South Africa

H.E. Mr. Jacob Zuma, President

24 September 2013 (68th Session)

Statement Summary:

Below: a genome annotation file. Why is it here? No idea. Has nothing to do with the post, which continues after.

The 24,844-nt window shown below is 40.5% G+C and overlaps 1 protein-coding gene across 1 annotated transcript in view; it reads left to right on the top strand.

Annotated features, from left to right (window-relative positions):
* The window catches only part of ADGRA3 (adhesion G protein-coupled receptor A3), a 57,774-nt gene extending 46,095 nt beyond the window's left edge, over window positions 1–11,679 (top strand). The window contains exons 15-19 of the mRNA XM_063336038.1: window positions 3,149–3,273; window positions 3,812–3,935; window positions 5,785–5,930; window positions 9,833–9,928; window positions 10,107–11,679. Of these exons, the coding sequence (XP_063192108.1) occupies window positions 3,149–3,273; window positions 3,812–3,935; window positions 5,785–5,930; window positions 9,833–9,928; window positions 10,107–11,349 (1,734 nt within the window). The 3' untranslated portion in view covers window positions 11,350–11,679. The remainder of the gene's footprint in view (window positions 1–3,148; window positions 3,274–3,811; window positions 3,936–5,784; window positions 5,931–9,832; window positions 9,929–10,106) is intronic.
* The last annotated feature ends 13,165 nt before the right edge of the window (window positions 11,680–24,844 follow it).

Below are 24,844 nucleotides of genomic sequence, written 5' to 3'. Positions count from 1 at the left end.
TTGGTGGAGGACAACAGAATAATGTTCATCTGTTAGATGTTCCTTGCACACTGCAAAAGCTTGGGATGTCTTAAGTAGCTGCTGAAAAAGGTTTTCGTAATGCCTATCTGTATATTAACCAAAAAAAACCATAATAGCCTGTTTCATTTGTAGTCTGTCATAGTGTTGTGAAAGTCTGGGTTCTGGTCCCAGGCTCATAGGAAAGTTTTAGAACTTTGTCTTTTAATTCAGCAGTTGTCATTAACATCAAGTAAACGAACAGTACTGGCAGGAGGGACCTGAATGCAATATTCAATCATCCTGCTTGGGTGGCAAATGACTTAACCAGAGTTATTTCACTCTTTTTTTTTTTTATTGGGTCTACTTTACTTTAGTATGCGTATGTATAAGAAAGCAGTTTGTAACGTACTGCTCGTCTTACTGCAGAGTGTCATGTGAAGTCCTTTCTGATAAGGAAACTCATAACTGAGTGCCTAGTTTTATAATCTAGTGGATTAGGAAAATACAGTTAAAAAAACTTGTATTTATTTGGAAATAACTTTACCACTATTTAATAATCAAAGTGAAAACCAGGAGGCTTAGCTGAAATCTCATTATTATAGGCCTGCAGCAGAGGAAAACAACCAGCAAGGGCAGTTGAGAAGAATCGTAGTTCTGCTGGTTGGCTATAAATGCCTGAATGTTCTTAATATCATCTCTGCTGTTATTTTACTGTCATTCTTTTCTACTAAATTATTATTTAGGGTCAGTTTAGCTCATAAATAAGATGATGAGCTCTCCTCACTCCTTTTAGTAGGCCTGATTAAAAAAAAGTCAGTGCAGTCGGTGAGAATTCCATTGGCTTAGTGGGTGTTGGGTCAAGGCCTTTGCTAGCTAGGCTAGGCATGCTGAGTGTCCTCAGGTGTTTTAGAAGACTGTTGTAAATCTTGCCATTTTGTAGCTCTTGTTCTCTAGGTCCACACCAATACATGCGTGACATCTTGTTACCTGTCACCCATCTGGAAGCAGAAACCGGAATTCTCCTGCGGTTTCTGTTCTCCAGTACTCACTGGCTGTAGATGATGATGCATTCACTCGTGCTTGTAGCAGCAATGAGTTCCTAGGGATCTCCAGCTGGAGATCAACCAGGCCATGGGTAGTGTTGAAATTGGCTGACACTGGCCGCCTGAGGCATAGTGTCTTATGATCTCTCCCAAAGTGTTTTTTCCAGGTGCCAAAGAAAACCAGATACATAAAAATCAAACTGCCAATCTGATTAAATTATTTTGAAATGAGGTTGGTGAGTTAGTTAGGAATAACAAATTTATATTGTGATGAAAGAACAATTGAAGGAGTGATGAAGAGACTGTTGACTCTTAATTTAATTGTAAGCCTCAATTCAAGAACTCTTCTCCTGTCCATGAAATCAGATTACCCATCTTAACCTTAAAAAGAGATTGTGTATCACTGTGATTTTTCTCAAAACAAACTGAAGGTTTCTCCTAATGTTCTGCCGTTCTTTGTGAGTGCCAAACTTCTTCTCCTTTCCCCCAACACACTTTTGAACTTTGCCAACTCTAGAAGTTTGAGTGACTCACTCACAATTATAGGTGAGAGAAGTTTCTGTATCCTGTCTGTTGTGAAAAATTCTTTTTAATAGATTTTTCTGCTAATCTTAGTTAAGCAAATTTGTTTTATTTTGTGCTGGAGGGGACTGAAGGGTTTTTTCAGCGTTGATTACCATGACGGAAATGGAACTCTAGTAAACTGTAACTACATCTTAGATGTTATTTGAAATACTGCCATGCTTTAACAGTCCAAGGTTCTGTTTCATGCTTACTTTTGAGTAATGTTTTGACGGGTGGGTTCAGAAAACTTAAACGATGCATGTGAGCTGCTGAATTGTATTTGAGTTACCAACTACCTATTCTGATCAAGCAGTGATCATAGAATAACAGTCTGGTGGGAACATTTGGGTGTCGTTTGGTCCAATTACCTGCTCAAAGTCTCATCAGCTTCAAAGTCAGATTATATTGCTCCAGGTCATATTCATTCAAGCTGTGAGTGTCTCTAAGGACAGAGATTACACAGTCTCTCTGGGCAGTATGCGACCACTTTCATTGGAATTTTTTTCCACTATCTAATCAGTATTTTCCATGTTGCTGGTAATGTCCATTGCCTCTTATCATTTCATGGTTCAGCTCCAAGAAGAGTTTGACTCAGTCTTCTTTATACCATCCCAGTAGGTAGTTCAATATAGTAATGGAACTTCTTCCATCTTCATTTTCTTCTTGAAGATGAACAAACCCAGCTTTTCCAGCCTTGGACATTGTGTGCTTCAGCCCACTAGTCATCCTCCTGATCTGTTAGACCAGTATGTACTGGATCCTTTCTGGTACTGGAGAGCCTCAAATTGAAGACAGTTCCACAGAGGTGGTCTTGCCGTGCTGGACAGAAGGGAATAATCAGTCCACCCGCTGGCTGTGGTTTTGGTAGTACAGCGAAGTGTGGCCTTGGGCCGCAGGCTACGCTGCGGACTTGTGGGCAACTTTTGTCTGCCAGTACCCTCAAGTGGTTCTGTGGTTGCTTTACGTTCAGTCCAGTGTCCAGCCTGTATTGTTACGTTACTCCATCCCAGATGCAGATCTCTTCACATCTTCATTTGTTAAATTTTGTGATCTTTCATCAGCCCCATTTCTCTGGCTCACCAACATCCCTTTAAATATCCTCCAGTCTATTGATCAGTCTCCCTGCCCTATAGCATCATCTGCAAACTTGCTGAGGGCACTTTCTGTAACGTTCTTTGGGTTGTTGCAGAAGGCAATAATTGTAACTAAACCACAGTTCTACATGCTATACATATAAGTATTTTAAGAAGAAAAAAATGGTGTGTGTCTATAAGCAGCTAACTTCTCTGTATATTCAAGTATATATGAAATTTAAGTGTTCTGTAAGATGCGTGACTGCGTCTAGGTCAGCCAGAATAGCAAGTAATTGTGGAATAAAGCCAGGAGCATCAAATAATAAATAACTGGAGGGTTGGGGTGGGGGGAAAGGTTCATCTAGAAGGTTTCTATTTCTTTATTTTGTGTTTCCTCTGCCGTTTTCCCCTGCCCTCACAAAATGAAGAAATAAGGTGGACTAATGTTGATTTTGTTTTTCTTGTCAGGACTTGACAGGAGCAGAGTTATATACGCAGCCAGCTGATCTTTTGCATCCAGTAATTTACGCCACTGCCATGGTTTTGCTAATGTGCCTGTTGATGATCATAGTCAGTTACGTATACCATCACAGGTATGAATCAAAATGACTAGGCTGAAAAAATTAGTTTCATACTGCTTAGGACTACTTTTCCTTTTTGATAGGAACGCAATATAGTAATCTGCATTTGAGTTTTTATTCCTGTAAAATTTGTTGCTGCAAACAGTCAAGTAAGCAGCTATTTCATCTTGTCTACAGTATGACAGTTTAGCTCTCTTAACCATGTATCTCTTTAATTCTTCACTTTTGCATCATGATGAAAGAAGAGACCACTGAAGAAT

JACOB ZUMA, President of South Africa, denounced the terrorist attack in Kenya before saying that any future development agenda aimed at Africa must address poverty eradication, income inequality and job creation. Beyond 2015, development must be based be on the principle of common but differentiated responsibilities, in order to equalize the international playing field. Unfortunately, the global economic meltdown had brought new developments that were detrimental, not only to the developing world, especially Africa, but also “renegotiated the rules of the game”. New issues were being introduced as prerequisites for development and partnerships, which had become huge non-tariff barriers including the green economy and clean technology. The developed North and developing South must continue engaging in a genuine partnership, he said, calling on Northern nations to meet their commitment of contributing 0.7 per cent of their gross national income to official development assistance (ODA). Investing in development in the South, especially in Africa, was critical to sustainable development and global stability. The tendency to delegate some historical responsibilities to new emerging economies in the South was “unacceptable and unworkable”, he said, emphasizing that emerging nations had their own historical challenges and backlogs to deal with. “Development and security were two sides of the same coin,” and ensuring both required good governance and the promotion of democratic values. He expressed deep concern that the Security Council remained “undemocratic, unrepresentative and unfair” to developing nations and small States. It disenfranchised the majority of the Member States in the General Assembly. “We cannot remain beholden indefinitely to the will of an unrepresentative minority on most important issues of international peace and security,” he stressed. On Syria, he said that any political transition must be Syrian-led and not the result of a force of arms. He welcomed the recent developments, such as the decision by Syria to accede to the Chemical Weapons Convention and the ongoing bilateral consultations between the Russian Federation and the United States. The international community was presented with an opportunity to demonstrate that matters of such nature were handled correctly through existing instruments within the multilateral global governance system. Looking forward to South Africa’s twentieth anniversary of freedom and democracy next year, he said that a strong partnership with the United Nations was critical for its future. His country’s founding President, Nelson Mandela, continued to respond to treatment at his home, and his family, as well as the people of South Africa, were humbled by the international support. However, while South Africa celebrated its freedom and democracy, it remained mindful that the struggle was not complete for the people of Palestine and Western Sahara. He was deeply concerned about the illegal settlement activities in the West Bank, which were not only a violation of international law, but also jeopardized the realization of a two-State solution. South Africa would also continue to struggle for Cuba’s economic liberation, he added.






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